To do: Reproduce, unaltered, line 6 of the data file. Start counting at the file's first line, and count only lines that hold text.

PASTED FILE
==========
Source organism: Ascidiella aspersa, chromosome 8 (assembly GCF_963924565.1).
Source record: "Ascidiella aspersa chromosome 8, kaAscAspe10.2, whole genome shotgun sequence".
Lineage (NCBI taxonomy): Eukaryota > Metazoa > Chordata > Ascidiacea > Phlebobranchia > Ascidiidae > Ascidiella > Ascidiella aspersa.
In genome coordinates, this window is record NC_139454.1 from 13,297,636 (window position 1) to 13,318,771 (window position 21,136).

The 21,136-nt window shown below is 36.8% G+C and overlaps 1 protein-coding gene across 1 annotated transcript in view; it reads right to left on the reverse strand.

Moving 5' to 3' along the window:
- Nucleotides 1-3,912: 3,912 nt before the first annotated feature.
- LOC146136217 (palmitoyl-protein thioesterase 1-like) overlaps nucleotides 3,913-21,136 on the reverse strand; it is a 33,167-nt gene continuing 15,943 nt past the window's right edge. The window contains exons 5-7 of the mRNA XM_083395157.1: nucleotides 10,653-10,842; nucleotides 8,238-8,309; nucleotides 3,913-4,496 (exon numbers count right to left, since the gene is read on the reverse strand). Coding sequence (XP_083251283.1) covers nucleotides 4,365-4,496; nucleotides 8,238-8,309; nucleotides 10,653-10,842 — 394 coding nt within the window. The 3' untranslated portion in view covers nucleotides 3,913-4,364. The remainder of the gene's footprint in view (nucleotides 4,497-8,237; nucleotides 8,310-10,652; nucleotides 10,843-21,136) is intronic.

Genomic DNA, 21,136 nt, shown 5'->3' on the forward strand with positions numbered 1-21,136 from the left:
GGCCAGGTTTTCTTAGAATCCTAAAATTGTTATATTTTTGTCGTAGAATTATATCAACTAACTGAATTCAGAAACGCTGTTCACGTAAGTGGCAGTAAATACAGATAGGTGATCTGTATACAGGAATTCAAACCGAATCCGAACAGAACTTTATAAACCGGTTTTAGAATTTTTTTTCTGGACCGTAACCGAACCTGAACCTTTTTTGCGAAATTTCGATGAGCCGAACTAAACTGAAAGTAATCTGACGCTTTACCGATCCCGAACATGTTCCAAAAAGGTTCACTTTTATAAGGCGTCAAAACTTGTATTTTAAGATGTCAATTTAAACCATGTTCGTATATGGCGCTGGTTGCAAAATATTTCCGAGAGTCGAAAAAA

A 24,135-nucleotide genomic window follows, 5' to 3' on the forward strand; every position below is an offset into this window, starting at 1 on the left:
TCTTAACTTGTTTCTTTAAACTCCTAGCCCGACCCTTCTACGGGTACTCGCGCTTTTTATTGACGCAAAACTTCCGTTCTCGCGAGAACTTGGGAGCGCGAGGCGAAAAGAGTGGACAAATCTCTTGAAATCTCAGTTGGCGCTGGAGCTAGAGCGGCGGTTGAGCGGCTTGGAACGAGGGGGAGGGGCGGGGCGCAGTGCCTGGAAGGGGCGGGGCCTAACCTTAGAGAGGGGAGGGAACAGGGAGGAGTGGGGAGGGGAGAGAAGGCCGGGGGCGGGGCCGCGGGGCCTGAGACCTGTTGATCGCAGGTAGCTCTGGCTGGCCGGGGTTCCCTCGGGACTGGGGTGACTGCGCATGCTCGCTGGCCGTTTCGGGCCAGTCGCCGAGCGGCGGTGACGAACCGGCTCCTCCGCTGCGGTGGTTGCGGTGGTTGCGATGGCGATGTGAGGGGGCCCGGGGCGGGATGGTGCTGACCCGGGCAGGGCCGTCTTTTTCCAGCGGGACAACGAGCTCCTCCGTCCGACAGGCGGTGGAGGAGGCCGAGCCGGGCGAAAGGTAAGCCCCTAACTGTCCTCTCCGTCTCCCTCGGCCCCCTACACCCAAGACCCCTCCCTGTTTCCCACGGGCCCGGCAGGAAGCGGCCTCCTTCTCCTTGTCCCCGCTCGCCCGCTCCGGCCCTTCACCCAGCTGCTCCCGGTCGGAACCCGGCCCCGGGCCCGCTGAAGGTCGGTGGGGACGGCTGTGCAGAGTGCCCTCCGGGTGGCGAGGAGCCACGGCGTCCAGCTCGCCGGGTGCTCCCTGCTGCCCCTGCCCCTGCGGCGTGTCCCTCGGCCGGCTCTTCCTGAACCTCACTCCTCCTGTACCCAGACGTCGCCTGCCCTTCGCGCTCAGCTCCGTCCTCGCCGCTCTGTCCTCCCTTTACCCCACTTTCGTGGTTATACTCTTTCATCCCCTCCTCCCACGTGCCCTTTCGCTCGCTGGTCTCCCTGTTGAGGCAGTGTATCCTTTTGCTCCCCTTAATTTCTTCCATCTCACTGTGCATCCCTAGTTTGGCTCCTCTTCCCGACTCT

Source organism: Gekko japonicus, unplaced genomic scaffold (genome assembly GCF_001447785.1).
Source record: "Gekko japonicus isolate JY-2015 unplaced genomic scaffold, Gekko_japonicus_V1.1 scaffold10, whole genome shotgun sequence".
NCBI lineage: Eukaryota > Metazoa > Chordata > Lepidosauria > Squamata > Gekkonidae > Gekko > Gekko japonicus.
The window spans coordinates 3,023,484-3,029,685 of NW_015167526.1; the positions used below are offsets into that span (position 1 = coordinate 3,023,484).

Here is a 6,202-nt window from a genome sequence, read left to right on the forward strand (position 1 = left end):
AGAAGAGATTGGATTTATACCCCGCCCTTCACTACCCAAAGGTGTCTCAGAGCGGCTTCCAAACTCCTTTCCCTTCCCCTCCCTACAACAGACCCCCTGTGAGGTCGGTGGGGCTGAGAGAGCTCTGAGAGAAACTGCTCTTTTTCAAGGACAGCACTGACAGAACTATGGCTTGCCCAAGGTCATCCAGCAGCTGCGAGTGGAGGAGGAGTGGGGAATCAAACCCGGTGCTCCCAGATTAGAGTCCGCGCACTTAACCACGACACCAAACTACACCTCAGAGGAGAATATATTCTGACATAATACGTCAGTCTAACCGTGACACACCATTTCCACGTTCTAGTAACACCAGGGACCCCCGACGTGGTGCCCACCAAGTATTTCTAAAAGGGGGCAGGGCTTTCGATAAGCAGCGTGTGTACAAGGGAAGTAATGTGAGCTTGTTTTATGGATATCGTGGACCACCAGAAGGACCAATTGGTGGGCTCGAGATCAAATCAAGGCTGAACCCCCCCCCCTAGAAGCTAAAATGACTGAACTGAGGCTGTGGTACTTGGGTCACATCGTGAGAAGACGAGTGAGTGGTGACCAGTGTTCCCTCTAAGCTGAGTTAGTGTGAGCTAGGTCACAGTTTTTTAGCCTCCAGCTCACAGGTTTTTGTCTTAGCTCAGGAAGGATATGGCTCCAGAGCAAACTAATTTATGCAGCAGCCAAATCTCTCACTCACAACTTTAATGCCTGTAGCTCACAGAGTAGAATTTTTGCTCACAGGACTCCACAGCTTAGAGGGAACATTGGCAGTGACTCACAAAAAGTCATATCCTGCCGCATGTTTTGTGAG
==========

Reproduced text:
Moving 5' to 3' along the window: